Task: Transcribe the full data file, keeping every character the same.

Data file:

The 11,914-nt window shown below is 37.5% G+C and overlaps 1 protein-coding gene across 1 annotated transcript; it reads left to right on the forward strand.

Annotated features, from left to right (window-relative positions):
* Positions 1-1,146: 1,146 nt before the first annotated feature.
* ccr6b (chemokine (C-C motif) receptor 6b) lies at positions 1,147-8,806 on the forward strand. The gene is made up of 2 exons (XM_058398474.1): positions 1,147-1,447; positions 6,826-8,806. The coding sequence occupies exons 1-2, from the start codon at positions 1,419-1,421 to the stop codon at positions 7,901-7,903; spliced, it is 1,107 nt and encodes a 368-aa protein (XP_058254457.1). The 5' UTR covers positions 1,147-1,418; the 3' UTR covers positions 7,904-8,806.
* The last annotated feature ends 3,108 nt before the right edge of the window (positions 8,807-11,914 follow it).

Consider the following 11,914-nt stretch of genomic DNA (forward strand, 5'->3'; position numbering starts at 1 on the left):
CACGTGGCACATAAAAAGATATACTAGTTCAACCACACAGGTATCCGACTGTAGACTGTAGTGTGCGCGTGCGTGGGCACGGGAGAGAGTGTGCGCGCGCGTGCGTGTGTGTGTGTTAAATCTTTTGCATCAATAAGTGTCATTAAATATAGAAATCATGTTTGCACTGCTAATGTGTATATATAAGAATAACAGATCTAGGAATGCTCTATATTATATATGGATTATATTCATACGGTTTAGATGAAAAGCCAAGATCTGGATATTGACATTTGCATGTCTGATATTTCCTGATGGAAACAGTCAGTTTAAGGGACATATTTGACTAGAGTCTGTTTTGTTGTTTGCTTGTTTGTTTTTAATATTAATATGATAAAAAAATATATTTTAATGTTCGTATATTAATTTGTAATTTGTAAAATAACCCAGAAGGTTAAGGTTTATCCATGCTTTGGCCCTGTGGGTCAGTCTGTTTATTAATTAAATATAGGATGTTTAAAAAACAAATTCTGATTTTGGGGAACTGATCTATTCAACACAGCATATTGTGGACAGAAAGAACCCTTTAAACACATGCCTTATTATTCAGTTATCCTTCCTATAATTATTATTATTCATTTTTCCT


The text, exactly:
The 11,914-nt window shown below is 37.5% G+C and overlaps 1 protein-coding gene across 1 annotated transcript; it reads left to right on the forward strand.

Annotated features, from left to right (window-relative positions):
* Positions 1-1,146: 1,146 nt before the first annotated feature.
* ccr6b (chemokine (C-C motif) receptor 6b) lies at positions 1,147-8,806 on the forward strand. The gene is made up of 2 exons (XM_058398474.1): positions 1,147-1,447; positions 6,826-8,806. The coding sequence occupies exons 1-2, from the start codon at positions 1,419-1,421 to the stop codon at positions 7,901-7,903; spliced, it is 1,107 nt and encodes a 368-aa protein (XP_058254457.1). The 5' UTR covers positions 1,147-1,418; the 3' UTR covers positions 7,904-8,806.
* The last annotated feature ends 3,108 nt before the right edge of the window (positions 8,807-11,914 follow it).

Consider the following 11,914-nt stretch of genomic DNA (forward strand, 5'->3'; position numbering starts at 1 on the left):
CACGTGGCACATAAAAAGATATACTAGTTCAACCACACAGGTATCCGACTGTAGACTGTAGTGTGCGCGTGCGTGGGCACGGGAGAGAGTGTGCGCGCGCGTGCGTGTGTGTGTGTTAAATCTTTTGCATCAATAAGTGTCATTAAATATAGAAATCATGTTTGCACTGCTAATGTGTATATATAAGAATAACAGATCTAGGAATGCTCTATATTATATATGGATTATATTCATACGGTTTAGATGAAAAGCCAAGATCTGGATATTGACATTTGCATGTCTGATATTTCCTGATGGAAACAGTCAGTTTAAGGGACATATTTGACTAGAGTCTGTTTTGTTGTTTGCTTGTTTGTTTTTAATATTAATATGATAAAAAAATATATTTTAATGTTCGTATATTAATTTGTAATTTGTAAAATAACCCAGAAGGTTAAGGTTTATCCATGCTTTGGCCCTGTGGGTCAGTCTGTTTATTAATTAAATATAGGATGTTTAAAAAACAAATTCTGATTTTGGGGAACTGATCTATTCAACACAGCATATTGTGGACAGAAAGAACCCTTTAAACACATGCCTTATTATTCAGTTATCCTTCCTATAATTATTATTATTCATTTTTCCT